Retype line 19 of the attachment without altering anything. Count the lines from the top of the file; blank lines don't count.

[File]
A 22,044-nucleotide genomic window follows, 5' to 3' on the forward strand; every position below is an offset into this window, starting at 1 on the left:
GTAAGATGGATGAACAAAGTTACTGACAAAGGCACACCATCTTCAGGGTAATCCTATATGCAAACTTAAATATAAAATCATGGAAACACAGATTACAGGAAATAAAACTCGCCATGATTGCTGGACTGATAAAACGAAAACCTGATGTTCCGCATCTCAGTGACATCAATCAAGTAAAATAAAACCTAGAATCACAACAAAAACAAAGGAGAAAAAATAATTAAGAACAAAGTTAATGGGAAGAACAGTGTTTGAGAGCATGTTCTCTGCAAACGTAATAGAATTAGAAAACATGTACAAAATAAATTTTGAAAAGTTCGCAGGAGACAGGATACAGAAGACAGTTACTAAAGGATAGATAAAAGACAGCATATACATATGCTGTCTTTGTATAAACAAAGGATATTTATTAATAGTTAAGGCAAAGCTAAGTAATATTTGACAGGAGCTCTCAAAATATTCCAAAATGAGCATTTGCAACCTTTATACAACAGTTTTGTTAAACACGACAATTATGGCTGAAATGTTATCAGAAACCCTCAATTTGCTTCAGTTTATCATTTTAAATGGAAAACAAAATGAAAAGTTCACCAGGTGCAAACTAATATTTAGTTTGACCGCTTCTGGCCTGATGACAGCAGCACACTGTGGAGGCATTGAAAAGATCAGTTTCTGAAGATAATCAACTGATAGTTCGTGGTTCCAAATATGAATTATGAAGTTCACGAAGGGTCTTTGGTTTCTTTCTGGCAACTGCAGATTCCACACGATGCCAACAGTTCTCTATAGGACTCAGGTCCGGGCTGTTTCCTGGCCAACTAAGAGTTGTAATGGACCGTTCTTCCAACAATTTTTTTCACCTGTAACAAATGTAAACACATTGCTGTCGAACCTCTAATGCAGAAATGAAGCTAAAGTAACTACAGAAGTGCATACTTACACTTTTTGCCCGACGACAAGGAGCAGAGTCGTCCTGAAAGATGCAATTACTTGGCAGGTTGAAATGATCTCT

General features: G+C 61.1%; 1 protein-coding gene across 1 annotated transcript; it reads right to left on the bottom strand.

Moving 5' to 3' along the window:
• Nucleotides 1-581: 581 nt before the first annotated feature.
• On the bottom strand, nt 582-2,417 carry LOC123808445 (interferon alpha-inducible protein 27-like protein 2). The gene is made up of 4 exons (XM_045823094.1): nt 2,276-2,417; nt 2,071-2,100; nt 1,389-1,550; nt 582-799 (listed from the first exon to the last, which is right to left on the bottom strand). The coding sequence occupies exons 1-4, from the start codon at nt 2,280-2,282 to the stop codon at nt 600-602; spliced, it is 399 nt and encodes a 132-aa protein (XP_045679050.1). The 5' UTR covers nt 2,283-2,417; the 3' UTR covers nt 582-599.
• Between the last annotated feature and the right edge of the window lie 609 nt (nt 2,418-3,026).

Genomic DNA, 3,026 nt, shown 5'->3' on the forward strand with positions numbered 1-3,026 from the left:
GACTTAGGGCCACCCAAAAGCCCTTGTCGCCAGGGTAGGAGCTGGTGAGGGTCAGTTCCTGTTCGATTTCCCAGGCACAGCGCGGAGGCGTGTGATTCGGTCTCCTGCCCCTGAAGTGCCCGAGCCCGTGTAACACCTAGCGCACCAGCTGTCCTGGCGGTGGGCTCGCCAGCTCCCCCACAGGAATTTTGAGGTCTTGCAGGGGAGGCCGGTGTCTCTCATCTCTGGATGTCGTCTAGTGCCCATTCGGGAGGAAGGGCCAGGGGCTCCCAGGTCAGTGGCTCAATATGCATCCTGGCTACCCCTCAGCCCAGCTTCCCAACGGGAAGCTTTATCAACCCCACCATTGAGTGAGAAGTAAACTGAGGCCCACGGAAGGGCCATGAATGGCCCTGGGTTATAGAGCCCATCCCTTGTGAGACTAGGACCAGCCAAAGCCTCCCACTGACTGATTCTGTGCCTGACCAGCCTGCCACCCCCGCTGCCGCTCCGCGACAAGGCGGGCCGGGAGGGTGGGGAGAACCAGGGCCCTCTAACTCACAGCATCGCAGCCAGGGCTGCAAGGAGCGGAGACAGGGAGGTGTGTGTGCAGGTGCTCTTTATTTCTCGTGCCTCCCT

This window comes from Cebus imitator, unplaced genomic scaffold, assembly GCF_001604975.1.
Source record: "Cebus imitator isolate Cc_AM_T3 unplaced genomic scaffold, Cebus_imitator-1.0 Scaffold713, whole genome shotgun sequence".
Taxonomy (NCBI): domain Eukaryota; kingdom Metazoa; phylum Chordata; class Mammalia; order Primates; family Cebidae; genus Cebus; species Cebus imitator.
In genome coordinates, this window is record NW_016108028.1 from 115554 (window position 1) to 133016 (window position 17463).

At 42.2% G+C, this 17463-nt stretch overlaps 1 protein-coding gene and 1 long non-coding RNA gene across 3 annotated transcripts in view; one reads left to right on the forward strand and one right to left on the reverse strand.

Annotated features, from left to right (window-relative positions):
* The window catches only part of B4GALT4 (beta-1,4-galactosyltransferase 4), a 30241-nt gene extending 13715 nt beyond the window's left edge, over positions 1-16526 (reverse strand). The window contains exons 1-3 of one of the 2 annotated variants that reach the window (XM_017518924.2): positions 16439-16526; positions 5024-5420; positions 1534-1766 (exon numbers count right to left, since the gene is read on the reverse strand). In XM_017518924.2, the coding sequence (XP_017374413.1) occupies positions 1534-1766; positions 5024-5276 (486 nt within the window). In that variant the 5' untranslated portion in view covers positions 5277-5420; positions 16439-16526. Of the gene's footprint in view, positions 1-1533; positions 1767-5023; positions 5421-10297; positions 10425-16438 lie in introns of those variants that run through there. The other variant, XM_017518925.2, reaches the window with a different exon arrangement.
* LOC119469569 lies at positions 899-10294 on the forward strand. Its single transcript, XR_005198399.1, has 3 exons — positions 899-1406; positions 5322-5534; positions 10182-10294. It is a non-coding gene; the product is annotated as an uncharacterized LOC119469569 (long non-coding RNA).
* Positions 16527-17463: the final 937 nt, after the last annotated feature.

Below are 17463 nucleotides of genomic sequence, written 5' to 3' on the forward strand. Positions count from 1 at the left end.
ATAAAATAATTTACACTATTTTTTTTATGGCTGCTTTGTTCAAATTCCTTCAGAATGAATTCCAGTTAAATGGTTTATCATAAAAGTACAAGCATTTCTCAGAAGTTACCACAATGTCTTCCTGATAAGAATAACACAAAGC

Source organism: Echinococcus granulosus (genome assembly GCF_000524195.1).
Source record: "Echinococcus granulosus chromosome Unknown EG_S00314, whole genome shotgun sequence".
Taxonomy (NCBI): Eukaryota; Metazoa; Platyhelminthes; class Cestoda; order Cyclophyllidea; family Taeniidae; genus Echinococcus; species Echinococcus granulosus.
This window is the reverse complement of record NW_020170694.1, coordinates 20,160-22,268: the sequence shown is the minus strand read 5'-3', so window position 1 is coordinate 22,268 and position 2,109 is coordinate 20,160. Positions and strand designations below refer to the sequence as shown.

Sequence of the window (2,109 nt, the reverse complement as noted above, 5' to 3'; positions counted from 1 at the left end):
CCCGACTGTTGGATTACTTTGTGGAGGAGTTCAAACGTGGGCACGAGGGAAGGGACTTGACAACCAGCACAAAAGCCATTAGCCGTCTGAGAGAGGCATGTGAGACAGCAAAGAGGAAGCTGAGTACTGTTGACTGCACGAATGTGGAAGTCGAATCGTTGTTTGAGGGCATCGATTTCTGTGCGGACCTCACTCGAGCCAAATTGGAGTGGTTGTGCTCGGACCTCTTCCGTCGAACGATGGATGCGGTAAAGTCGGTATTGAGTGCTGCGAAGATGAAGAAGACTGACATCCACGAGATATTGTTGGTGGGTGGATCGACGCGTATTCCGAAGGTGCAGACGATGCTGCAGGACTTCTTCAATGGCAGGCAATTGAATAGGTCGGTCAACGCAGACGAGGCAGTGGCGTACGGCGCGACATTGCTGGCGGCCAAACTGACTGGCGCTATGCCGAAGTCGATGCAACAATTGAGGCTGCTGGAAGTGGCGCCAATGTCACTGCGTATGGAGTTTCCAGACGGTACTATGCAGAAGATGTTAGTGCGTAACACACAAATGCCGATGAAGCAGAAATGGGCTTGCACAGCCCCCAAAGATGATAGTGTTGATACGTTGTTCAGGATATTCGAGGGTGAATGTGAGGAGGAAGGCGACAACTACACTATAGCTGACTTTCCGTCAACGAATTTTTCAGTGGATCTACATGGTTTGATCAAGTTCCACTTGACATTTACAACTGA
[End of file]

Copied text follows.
Below are 17463 nucleotides of genomic sequence, written 5' to 3' on the forward strand. Positions count from 1 at the left end.